Up until last week I used to dedicate an entire screen on my desk to outlook so that I could see exactly when an email came in. I would immediately drop what I was working on at the moment and read / respond to the new email, possibly start working on something related to the email, then jump back to what I was originally working on.
I didn’t realize it at the time but this was an incredibly inefficient way to work. Jumping from task to task not only slows you from working through your to-do list, but it also causes you to lose focus on any thoughts or ideas you may have had to. If you have momentum and are being productive, then checking email at that same time makes absolutely know sense right?
Constant email checking falls right into the instant gratification stereotype that us so often attached to the word millennial. When we see that red number on our mail app, or a little unread mail icon on our desktop screen we can’t help but drop everything we are doing to see what it is that we don’t know. It’s not just with email either, when we see any kind of unopened notification on our phones, laptops, or other screens we drop anything and everything to go and check out what is often very pointless information or media.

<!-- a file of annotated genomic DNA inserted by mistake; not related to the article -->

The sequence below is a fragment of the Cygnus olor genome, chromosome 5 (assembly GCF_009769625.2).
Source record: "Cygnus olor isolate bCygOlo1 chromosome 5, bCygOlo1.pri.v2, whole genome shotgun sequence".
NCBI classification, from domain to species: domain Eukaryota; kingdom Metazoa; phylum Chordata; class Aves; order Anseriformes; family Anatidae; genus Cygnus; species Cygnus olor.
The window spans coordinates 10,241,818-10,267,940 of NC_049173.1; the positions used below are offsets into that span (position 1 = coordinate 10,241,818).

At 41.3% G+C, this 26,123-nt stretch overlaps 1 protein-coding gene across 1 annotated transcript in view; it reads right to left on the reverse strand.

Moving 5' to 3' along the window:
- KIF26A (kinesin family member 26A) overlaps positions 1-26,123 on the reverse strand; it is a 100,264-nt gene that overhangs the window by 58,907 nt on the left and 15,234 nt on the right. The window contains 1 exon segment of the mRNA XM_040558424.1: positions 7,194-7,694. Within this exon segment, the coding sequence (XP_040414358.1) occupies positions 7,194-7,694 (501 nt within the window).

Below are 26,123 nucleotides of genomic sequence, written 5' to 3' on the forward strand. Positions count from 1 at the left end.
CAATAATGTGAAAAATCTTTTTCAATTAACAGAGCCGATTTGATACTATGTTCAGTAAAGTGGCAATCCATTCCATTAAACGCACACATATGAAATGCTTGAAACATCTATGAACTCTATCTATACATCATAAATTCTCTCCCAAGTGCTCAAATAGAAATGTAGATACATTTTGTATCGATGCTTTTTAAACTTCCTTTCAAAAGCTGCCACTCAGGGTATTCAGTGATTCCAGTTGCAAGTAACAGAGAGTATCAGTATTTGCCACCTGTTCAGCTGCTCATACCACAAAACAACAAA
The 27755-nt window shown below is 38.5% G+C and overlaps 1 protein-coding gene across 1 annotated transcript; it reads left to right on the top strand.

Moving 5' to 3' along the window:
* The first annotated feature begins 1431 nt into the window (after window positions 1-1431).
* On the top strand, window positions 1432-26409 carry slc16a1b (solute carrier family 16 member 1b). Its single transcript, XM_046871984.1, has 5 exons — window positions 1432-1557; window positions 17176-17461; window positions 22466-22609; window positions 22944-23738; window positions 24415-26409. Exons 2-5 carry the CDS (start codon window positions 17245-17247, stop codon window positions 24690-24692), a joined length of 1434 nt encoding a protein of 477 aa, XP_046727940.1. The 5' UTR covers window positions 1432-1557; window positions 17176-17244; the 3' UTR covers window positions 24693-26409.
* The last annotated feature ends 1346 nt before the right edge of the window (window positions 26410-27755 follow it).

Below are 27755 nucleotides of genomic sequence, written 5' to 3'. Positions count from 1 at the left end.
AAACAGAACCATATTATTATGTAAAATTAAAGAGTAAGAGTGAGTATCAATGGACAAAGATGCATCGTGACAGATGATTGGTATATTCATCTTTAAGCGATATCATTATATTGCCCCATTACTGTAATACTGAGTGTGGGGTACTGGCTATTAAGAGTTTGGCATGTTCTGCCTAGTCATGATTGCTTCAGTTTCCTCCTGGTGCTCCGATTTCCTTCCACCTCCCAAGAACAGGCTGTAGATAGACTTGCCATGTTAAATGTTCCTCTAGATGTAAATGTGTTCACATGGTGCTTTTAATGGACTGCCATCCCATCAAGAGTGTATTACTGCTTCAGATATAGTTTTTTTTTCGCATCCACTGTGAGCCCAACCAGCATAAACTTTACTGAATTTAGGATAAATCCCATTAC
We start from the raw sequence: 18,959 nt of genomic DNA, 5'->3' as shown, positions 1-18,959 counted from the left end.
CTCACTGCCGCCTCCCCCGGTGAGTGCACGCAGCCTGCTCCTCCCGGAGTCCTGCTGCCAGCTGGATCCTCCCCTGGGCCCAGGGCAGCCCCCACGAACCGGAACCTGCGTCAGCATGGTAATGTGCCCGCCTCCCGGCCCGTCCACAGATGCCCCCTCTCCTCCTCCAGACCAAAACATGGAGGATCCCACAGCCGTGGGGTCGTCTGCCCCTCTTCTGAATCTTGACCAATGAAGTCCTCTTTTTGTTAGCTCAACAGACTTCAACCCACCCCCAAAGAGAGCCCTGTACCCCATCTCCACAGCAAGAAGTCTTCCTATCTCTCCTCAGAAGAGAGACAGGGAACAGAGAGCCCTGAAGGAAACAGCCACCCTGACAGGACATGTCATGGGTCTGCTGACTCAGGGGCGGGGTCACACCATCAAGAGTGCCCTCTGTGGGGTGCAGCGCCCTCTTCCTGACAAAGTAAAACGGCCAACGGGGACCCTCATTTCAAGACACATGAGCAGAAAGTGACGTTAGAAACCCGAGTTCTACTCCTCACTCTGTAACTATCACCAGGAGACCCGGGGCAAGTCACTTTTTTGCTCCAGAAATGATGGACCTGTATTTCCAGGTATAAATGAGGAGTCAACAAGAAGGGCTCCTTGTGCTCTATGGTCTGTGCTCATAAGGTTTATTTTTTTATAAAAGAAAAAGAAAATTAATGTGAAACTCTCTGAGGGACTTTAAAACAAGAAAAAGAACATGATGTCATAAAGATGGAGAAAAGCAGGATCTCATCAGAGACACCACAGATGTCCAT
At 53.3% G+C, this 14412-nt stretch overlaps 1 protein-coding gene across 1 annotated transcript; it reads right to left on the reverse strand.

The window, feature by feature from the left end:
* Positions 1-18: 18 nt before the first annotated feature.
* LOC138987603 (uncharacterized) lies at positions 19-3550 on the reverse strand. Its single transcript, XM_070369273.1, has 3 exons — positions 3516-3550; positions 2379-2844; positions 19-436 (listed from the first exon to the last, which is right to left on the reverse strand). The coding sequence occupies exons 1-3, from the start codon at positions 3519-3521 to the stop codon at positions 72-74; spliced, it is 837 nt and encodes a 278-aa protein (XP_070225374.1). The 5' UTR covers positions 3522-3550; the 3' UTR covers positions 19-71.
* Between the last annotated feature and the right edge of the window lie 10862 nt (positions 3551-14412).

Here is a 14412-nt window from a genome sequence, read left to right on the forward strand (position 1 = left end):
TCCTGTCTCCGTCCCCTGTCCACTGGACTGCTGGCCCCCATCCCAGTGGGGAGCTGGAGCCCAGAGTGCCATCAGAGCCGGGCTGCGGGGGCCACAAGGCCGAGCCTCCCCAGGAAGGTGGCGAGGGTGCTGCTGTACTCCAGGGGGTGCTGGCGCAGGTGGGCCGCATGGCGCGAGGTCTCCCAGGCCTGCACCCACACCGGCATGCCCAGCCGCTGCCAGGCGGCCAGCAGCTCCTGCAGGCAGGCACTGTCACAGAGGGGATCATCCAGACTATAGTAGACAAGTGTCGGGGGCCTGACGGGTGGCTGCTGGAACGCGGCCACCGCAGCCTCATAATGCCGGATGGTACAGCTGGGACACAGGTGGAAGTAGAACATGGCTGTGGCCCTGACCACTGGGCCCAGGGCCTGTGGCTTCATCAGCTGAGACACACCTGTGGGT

For today only, close your email and turn off notifications for your email apps. Set an alarm to check your email for what you determine to be an appropriate amount of times per day (it’s less than you think) and answer your emails in bulk. For me I check an hour into work (checking first thing in the morning will completely change your to-do list for the day), an hour before lunch, an hour after lunch, and right before leaving the office.
I’m a week in and my to-do list has never been shorter, my inbox is below 50 for the first time in a month, and my overall stress levels are way down. This is a direct action from Tim Ferris’ book the four hour work week that has worked wonders for me and I think it will work wonders for you as well.